Consolidated Turnpike Co. v. Norfolk &c. Ry. Co. - 228 U.S. 596 (1913)
U.S. Supreme Court
Consolidated Turnpike Co. v. Norfolk &c. Ry. Co., 228 U.S. 596 (1913)
Consolidated Turnpike Company v.
Norfolk & Ocean View Railway Company
Petition for rehearing submitted April 28, 1913
Decided May 12, 1913
228 U.S. 596
ERROR TO THE SUPREME COURT OF APPEALS
OF THE STATE OF VIRGINIA
Petition for rehearing granted, not because of doubt of correctness of the decree, but to prevent misconception concerning the reasons for dismissing the writ of error in this case, ante, p. 229 U. S. 326.
The certificate of the judge of the court below that a federal question was raised and passed upon is not, in the absence of any journal entry, a certificate of the court, but this Court may, if there is a recital in the certificate that the court orders the certificate to be made, accept it as incorporating into the record the necessary proof of existence of a federal question. Marvin v. Trout, 199 U. S. 212, distinguished.
Where the judgment of the state court rests upon a question of general law broad enough to support the decision, this Court will not consider the federal question, although it may have been raised in, and passed upon by, the court below. Gaar, Scott & Co. v. Shannon, 223 U. S. 468.
This Court is not justified in taking jurisdiction on the bare claim that property has been taken without compensation unless the averment of fact raise real and substantial questions which are not so devoid of merit as to be frivolous or which have not been foreclosed by prior decisions of this Court.
The state courts of Virginia having held that a railroad company which had acquired title to land on which it had built its roadbed could condemn the interest in the land of a mortgagee in possession without paying for its own improvements, this Court declines to review on the ground that the question of whether the mortgagee was deprived of his property without due process of law is frivolous.
The rule of the common law that fixtures annexed to the realty become a part thereof and subject to existing liens thereon is subject to many exceptions: in Virginia, a corporation possessing the power of eminent domain may enter and use for public utility purposes and condemn the interest of the mortgagee without being obliged to pay more than the value of the land without such improvements.
Petition to rehear, 228 U. S. 228 U.S. 326, dismissing writ of error to review 111 Va. 131 denied.
The facts, which involve the jurisdiction of this Court to review judgments of the state courts where the federal question is so devoid of merit as to be frivolous, are stated in the opinion.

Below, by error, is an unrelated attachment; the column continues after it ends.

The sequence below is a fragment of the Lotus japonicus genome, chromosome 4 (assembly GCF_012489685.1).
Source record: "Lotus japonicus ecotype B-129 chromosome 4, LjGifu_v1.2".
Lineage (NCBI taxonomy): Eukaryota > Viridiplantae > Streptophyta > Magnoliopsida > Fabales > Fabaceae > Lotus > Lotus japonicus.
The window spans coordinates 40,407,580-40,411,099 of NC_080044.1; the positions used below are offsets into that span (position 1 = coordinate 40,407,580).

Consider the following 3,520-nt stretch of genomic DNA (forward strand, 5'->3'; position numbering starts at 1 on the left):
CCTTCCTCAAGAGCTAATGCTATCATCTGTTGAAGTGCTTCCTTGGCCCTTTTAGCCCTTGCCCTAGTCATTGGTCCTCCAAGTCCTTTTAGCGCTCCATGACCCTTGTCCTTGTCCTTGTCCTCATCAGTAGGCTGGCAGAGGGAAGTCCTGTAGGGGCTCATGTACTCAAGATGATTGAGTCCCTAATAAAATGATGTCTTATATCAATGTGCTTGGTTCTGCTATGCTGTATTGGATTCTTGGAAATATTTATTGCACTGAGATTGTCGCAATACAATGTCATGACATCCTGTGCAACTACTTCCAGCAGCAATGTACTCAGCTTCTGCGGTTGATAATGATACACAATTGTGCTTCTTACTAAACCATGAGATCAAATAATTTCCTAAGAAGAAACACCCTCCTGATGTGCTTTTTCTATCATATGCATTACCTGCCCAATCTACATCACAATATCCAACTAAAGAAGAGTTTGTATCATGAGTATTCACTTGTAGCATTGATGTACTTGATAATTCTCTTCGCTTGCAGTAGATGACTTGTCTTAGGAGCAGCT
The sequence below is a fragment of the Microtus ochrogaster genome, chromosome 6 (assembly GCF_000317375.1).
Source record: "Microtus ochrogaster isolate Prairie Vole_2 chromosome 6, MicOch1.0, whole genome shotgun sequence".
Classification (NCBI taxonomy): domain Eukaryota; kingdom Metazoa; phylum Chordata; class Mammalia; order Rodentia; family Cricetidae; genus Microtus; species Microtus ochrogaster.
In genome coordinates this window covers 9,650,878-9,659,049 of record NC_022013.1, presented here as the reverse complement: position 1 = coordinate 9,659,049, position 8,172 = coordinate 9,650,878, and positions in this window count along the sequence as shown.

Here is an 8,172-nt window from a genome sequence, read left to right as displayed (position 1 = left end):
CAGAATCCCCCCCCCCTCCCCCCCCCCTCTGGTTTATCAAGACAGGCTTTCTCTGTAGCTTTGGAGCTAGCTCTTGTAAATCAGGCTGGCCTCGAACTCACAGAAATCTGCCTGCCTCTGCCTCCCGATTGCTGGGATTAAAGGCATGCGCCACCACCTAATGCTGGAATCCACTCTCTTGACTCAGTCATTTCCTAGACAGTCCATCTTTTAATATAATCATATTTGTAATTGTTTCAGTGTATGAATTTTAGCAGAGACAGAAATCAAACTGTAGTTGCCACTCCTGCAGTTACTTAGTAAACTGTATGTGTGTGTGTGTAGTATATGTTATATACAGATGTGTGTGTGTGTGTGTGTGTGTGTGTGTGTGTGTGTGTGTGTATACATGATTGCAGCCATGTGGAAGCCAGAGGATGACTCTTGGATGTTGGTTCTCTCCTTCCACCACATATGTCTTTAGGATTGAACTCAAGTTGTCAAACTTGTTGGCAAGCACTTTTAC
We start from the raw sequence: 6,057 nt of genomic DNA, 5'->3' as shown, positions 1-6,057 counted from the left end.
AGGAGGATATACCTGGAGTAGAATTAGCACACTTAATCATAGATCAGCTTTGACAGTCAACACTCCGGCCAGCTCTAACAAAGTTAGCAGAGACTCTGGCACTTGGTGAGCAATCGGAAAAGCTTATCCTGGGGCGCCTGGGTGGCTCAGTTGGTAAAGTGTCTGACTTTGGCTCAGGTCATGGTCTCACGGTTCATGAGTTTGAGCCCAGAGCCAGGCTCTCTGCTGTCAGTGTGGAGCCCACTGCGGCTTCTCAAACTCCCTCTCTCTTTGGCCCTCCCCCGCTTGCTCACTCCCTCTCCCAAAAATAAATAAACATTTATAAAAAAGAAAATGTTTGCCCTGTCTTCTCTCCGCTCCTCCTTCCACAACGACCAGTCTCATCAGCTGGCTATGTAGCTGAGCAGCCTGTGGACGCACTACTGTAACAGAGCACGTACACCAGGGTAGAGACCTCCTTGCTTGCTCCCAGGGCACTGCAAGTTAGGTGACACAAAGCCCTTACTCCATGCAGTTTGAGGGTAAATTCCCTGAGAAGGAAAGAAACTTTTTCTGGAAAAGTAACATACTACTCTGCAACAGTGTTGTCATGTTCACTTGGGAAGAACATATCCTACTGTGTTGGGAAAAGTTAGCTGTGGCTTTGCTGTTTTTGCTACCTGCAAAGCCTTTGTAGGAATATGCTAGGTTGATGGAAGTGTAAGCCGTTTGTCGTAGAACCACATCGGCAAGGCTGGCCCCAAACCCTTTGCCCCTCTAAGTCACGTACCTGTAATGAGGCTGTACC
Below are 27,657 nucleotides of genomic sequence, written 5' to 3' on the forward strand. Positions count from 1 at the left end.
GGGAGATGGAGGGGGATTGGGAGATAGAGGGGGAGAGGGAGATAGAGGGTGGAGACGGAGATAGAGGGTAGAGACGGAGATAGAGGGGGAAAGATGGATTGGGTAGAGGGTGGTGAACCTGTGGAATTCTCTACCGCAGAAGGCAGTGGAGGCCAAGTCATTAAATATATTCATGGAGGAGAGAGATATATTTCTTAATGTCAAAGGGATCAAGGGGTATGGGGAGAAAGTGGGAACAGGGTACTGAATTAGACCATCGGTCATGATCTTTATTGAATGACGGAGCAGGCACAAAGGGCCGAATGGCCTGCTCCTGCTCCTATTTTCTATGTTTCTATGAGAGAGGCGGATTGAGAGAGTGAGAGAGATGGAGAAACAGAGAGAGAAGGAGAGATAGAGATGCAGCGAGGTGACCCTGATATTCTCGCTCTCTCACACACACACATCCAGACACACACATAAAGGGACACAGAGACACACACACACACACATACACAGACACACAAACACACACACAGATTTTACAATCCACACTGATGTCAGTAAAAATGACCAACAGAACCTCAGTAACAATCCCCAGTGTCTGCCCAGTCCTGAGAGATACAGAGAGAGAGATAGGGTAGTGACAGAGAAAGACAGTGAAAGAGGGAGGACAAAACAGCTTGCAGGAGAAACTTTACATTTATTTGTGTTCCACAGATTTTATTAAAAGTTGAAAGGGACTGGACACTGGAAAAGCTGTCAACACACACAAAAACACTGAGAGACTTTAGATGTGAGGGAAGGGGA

Opinion of the Court on petition to rehear, by MR. JUSTICE LURTON:
We gave leave to file the application for rehearing not because of any doubt as to the correctness of the decree previously announced, but because of our desire to prevent any misconception concerning the reasons by which our previous conclusion to dismiss was sustained. It is insisted that the certificate of the presiding judge of the
court below, reciting that a federal question was raised and passed upon by the court when it considered and disposed of the petition to rehear, was plainly not the certificate of the judge alone, but that of the court itself, and therefore was sufficient to demonstrate the existence of jurisdiction under the ruling in Marvin v. Trout, 199 U. S. 212.
The judgment of the inferior court in Marvin v. Trout had been affirmed without any opinion. Thereafter, the Ohio Supreme Court ordered what is termed "a journal entry" to be made, certifying that the plaintiff in error had claimed that the judgment affirmed was founded upon certain sections of the Revised Statutes of Ohio, and that the plaintiff in error had
"in his petition asserted that the said sections of the Revised Statutes were in contravention of specified provisions of the Constitution of the United States,"
and that the judgment of affirmance was in favor of the validity of said statutes. This Court said that the certificate was "a certificate from the court, as distinguished from one by an individual judge."
In the present case, while it is true that the certificate of the presiding judge contains a recital to the effect that
"the court orders it to be certified and made a part of the record in this case, and the Honorable James Keith, president judge of said Supreme Court of appeals, does now certify,"
etc., there is no journal entry as to the matter, and nothing is otherwise contained in the record giving the slightest intimation that a federal question was raised and decided, or the nature and character of such question, if any.
The distinction between this case and Marvin v. Trout is therefore this: here, there is nothing in the record proper showing that a federal question was considered and passed upon by the court below, although there is a certificate of the presiding judge to the effect that such was the case,
while in the Marvin case, there was a record disclosure of the existence of the federal question which was in effect also certified to by the presiding judge of the court below. In other words, the distinction between the two cases in no way involved the accuracy of the certificate of the presiding judge, but whether, conceding -- as, of course, must be done -- its complete accuracy, it was sufficient to show the existence of jurisdiction in the absence otherwise in the record of anything establishing that a federal question was below considered and decided. Despite this difference, and to prevent any possible inference that there was any intention to doubt in the slightest degree the accuracy of the statement contained in the certificate of the presiding judge of the court below, we have concluded that, as it is recited in the certificate that it was made by the order of the court itself, for the purpose of affording record evidence of the fact that a federal question was considered and disposed of, that we may treat the certificate to that effect as incorporating into the record the necessary proof of the existence of some federal question as the basis upon which our authority to review may be exerted.
Assuming, therefore, that this certificate operates to show that some federal question was decided when the petition to rehear was refused, yet, if it also appears that the judgment of the state court against the plaintiff in error was based upon a question of general law broad enough to support the decision, this Court will not consider the federal question, though it was considered and determined by the court below adversely to the plaintiff in error. Murdock v. Memphis, 20 Wall. 590, 87 U. S. 636; Hale v. Akers, 132 U. S. 554; Gaar, Scott & Co. v. Shannon, 223 U. S. 468.